What is a storm overflow?
We have three types of sewers in our network: foul sewers, surface water sewers and combined sewers.
- Foul sewers carry waste from things like toilets, sinks, showers and washing machines
- Surface water sewers contain rainwater which runs off impermeable areas such as paving, roofs and highways.
- Combined sewers have a mixture of foul and surface water.
Foul and combined sewers transport wastewater to the nearest wastewater treatment works where it is cleaned and safely returned to the environment. Surface water sewers usually drain into a local watercourse.
We all know rainfall in Yorkshire can be unpredictable, so when our network was designed, storm overflows were installed to act as a relief valve for heavy rainfall events. Overflows reduce the pressure on combined sewers and stop the system from backing up and flooding homes and gardens by allowing heavily diluted wastewater to discharge into watercourses after the capacity of our storage has been used up. Most of our storm overflows have preliminary treatment such as screens or storm settlement before they operate.
How many overflows are there in Yorkshire?
We have over 2,200 overflows on our network which makes us the water company in England with the second highest number of them. This is due to the industrial heritage of parts of our region, and the way the network was created at the time. We have the second highest percentage of combined sewer network compared to other water companies. However, having more overflows doesn’t necessarily mean that we’re discharging more wastewater into rivers as some overflows cover a much bigger network than others.
We inherited these systems when we adopted them from local councils in 1989 but that doesn’t mean we’ve not been investing in our network or optimising its performance. We’ve made some big changes in our wastewater networks since then and over the past few years we’ve been investing almost £800m in reducing phosphorus levels in the treated effluent we release back into the environment.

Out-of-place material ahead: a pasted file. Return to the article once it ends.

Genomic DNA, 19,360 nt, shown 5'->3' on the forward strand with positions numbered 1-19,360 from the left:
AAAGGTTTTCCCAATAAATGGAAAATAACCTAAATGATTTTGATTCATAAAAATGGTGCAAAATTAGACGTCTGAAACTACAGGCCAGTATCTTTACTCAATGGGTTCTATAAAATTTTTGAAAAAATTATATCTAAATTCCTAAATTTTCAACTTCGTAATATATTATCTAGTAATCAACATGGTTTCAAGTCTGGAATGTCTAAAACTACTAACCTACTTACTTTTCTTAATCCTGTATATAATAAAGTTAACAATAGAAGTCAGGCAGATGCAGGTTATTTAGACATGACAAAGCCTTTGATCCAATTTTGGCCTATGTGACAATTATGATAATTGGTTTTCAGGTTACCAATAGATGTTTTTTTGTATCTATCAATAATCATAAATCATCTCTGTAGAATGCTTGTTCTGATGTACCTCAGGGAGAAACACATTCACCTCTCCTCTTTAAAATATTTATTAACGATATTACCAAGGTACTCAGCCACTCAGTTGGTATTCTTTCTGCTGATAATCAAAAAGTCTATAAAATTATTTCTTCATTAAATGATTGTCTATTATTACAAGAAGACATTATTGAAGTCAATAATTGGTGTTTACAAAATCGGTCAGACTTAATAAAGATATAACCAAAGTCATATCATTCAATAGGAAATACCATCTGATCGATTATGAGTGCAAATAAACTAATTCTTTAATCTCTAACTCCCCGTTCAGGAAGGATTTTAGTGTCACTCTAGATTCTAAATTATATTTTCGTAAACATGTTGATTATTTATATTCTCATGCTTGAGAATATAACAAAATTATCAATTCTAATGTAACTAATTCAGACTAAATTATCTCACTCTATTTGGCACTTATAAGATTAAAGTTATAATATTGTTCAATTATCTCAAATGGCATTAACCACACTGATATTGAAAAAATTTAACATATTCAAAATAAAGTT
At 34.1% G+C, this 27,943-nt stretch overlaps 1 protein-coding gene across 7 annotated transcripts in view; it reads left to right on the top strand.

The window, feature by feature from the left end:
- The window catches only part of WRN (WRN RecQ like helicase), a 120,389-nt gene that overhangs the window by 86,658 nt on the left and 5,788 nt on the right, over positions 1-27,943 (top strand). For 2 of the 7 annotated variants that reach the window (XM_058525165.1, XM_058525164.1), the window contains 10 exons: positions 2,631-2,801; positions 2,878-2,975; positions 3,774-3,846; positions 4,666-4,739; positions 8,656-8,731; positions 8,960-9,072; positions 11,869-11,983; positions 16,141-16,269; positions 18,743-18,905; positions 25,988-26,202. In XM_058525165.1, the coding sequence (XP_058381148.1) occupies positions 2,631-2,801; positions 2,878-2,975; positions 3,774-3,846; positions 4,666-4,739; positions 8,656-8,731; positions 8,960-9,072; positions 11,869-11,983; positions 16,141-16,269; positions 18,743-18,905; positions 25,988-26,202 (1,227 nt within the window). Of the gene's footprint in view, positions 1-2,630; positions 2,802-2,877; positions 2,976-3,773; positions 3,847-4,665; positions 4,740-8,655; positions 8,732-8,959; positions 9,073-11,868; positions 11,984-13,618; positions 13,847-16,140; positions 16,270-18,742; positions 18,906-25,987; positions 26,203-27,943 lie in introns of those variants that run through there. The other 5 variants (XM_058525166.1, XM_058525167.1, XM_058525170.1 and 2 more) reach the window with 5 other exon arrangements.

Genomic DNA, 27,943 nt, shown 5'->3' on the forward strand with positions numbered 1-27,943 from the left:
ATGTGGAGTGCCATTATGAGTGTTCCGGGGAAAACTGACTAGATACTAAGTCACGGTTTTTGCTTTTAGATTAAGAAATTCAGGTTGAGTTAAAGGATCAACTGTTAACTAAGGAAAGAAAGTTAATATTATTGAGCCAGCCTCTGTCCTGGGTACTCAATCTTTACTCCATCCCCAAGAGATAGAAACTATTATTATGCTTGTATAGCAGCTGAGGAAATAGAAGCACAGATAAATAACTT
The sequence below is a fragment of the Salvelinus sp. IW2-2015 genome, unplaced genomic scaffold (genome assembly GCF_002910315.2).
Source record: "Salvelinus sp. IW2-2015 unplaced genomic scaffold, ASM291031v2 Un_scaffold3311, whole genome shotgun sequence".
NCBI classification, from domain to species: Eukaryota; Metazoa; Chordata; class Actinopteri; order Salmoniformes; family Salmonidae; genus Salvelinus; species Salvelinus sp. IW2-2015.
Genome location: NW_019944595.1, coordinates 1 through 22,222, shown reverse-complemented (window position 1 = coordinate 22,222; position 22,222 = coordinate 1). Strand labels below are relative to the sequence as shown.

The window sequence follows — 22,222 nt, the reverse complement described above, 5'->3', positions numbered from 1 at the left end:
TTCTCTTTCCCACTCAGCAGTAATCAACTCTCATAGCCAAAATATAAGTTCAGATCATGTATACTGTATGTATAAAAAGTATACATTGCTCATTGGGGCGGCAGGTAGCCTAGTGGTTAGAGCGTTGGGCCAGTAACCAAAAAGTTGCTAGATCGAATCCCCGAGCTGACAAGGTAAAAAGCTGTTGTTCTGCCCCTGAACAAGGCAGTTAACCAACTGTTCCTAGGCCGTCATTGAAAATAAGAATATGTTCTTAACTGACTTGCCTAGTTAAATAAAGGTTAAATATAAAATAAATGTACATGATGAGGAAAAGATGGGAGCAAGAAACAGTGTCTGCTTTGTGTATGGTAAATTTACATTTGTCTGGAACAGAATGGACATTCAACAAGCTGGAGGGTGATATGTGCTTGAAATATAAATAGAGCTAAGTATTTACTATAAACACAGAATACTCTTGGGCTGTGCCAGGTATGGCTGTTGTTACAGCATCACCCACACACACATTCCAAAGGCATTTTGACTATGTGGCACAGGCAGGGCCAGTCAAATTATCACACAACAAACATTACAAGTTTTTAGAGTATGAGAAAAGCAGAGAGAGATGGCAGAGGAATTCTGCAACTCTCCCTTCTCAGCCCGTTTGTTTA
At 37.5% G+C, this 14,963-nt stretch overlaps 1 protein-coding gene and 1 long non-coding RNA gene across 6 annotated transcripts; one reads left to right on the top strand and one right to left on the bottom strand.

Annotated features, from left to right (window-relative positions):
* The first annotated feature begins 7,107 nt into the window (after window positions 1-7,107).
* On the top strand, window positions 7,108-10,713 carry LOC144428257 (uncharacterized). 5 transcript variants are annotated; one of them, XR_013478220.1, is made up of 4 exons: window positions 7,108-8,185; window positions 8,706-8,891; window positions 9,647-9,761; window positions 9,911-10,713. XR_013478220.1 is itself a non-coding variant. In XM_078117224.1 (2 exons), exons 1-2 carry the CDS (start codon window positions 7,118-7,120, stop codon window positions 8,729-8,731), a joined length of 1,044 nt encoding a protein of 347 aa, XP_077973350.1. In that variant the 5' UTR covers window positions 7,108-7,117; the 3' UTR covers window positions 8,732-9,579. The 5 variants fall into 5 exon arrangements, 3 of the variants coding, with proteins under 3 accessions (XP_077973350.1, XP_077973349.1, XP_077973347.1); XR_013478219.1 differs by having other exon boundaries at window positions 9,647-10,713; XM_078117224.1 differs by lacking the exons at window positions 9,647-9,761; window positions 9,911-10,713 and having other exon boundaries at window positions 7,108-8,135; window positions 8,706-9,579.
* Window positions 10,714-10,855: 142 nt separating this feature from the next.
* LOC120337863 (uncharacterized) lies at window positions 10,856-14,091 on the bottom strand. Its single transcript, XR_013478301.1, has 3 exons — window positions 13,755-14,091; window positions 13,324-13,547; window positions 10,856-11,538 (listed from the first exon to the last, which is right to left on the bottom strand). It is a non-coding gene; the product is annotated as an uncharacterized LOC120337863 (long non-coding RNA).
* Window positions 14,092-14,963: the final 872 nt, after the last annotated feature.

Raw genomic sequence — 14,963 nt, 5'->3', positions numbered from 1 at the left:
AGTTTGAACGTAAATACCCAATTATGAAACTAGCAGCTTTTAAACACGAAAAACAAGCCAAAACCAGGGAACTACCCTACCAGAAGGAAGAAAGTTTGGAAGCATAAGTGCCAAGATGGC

How are these overflows regulated?
Overflows have a permit which is provided by the Environment Agency. This sets out the conditions for when an overflow can operate and how it should be configured. We keep a close eye on all our overflows and report activity that goes outside of the permit conditions to the Environment Agency. who then investigate. If an overflow requires improvement the Environment Agency will let us know that the permit will need to change and we then make an investment proposal to our regulator, Ofwat, that they will review along with the cost proposals before including within our five-year business plan.
What are we doing to reduce discharges from our storm overflows?
We know our storm overflows operate more often than we or our customers would like, and reducing discharges is a priority for us. However, replumbing the whole of Yorkshire is not a quick thing to do as well as being significantly disruptive and costly to customers. Alongside our plans to improve Yorkshire’s rivers, we want to move faster than the government targets. That’s why we’ve announced that we’re investing £180m before 2025 to improve the performance of our storm overflows.
How do we monitor storm overflows?
Over the past few years, we’ve been installing monitors on our overflows to help us gain a better understanding of our network and any impact the overflows might be having on the environment. Here in Yorkshire, 98.1% of our storm overflows are monitored, with the remaining having monitors installed by the end of 2023.
Every year, we collate all this data and publish our it on our website after sharing it with the Environment Agency.
If you’d like to see our data for 2022, we have a dedicated data page where you can look through the data and read the summary results.
We know it’s really important to our customers that we’re transparent about the operation of our overflows, and our data team is busy building a live map so customers can check when a particular overflow last operated. We’re hoping to have this ready by the end of 2023.